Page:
Archived entries for

Richard Serra: Hand Catching Lead, 1968

Health care acrobats

“Health care for poor New Yorkers, 1890s-style: Medical care in the city’s poorest slums was pretty nonexistent in the late 1890s. So social reformer Lillian Wald—founder of the Henry Street Settlement and namesake of a housing project on Avenue D—established a visiting nurses service. Her Nurses’ Settlement eventually had a staff of about 100 blue-uniformed nurses who went from tenement to tenement offering free or low-cost check-ups and treatment, mostly for immigrant mothers and kids. Rather than climbing all those tenement stairs on their rounds, the nurses simply hopped from rooftop to rooftop, like this nurse is doing here.

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via Ephemeral New York.

New York’s Photo League

The Photo League was a New York City–based organization of professional and amateur photographers. A splinter group of the Film and Photo League, it was founded in 1936 by photographers Sid Grossman (1913–1955) and Sol Libsohn (1914–2001). Many of its members were young, first-generation, working-class Jewish Americans.

In keeping with its educational, activist, and aesthetic goals, the League offered lectures, darkroom access, and classes on history and technique, as well as exhibition opportunities. It promoted photography as a fine art and also championed the use of documentary photography to expose social problems and instigate social change.

During its fifteen-year existence, the League was among only a handful of places in New York that offered study in documentary photography, and it was unique in offering inexpensive classes and darkroom access.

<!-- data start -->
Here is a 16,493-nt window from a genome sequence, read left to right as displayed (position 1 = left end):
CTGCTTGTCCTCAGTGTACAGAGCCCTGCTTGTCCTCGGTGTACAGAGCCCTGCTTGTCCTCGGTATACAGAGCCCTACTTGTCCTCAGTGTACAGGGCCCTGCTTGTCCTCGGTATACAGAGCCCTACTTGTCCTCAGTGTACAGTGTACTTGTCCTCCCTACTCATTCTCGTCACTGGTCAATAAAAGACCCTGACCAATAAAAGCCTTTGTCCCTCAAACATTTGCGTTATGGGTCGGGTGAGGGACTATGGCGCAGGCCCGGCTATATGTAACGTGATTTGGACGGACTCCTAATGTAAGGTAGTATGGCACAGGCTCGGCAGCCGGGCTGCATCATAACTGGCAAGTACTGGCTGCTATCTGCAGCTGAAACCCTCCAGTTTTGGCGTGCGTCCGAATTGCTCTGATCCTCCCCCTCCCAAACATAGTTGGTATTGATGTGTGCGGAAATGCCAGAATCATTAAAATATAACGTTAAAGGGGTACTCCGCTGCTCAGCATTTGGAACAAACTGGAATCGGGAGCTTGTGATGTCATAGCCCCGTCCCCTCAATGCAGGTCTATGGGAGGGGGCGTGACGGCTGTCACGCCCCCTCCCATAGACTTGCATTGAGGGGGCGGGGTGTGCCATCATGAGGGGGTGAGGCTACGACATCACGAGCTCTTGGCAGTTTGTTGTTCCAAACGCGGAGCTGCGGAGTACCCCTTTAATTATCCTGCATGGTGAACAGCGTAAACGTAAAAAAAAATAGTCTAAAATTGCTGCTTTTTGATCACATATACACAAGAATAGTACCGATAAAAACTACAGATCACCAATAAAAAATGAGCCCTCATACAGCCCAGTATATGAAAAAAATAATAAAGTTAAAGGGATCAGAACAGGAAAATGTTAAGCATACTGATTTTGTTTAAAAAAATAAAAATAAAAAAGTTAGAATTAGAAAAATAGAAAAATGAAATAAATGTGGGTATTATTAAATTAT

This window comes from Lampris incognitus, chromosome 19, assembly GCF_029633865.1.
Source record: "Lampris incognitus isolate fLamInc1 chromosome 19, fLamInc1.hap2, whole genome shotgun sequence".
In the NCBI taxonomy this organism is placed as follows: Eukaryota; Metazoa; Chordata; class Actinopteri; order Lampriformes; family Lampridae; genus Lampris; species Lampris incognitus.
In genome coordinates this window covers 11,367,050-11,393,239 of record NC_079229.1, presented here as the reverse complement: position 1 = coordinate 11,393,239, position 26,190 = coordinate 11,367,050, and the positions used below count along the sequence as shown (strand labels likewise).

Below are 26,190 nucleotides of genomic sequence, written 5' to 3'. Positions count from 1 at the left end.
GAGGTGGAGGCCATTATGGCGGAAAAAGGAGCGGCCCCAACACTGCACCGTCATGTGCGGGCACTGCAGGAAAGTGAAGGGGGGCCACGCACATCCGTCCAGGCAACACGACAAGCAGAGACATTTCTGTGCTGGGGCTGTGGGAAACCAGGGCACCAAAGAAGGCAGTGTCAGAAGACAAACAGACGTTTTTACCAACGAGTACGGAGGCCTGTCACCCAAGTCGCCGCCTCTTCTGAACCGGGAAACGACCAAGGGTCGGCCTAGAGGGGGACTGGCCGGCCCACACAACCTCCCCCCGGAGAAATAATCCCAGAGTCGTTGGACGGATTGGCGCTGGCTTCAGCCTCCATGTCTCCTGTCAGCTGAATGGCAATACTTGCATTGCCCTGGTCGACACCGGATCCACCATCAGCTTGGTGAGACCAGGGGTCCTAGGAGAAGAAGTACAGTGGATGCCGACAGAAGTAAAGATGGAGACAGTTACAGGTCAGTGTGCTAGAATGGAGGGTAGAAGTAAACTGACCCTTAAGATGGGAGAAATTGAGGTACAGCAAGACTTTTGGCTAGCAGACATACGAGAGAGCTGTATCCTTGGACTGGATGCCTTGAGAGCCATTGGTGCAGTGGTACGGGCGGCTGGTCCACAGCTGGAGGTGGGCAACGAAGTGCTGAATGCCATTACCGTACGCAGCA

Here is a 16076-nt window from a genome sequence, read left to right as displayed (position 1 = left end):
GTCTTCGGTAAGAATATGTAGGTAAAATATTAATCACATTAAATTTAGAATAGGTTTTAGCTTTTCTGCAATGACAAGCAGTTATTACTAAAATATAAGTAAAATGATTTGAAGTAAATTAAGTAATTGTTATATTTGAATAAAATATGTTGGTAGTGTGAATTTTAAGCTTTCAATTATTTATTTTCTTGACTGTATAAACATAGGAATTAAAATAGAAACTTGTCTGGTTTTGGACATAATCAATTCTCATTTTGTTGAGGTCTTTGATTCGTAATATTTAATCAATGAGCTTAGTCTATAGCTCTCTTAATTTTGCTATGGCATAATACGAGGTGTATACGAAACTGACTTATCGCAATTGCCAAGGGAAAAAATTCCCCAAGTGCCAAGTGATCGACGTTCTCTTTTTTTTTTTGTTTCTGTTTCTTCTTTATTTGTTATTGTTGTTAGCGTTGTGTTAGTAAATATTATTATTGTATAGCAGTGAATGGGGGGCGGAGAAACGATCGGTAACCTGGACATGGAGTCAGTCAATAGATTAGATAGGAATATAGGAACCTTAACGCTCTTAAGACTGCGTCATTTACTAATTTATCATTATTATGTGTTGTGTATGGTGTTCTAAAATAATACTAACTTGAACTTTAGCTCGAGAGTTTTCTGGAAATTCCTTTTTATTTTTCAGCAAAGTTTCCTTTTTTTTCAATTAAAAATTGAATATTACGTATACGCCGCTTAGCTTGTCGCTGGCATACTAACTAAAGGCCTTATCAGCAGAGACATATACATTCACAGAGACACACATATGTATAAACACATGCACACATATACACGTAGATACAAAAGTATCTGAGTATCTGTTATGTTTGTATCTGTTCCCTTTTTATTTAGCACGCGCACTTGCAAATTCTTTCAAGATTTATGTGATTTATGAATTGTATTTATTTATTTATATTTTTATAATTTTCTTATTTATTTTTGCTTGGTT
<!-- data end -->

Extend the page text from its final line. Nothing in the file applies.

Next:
The majority of the Photo League images were taken in New York City, but members also took photographs across the United States—for instance, in rural communities in the south—and, during World War II, in Europe, Asia, and Central America. Most of the photographs document ordinary people and everyday life and celebrate democracy in all its diversity. The photographs also include images of poverty and other hardships, which is not surprising given the social conscience of most of the members.

The League published a newsletter called Photo Notes, through which its members’ images, educational philosophies, and ideological stances and debates could be further disseminated.

via The Jewish Museum New York | Overview.

London, 1560 – 1693

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Braun and Hogenberg, Civitates Orbis Terrarum I A. Anonymous engraving circa 1560.

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Norden’s map of Westminster, surveyed and published 1593.

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John Norden & Pieter Van den Keere, 1593

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London. 1616. Visscher.

A Plan of the City and Liberties of London after the Dreadful Conflagration in the Year 1666